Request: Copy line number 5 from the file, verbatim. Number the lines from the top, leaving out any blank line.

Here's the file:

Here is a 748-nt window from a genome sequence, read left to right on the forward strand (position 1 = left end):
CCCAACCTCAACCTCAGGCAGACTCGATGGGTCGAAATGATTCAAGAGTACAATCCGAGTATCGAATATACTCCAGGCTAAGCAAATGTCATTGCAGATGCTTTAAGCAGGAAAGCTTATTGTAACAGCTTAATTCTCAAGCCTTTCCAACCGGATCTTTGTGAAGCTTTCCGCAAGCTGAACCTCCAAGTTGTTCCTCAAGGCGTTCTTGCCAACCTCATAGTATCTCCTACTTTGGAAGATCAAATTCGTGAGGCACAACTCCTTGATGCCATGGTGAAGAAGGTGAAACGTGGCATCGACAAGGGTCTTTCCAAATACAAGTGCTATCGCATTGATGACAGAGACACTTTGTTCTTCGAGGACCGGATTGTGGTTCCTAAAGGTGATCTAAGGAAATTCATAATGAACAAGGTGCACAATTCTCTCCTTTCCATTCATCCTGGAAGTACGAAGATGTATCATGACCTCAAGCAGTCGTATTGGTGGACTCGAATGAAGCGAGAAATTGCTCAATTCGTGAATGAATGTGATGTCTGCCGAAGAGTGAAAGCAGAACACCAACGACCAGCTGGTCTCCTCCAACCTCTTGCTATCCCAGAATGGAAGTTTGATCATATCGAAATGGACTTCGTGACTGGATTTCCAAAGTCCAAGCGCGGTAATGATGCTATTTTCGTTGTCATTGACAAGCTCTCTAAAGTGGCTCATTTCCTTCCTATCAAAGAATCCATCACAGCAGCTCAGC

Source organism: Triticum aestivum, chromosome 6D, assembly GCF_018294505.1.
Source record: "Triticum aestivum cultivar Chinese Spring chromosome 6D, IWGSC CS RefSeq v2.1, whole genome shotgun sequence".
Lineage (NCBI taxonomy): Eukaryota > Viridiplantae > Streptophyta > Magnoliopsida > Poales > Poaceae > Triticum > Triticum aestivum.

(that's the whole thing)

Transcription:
Lineage (NCBI taxonomy): Eukaryota > Viridiplantae > Streptophyta > Magnoliopsida > Poales > Poaceae > Triticum > Triticum aestivum.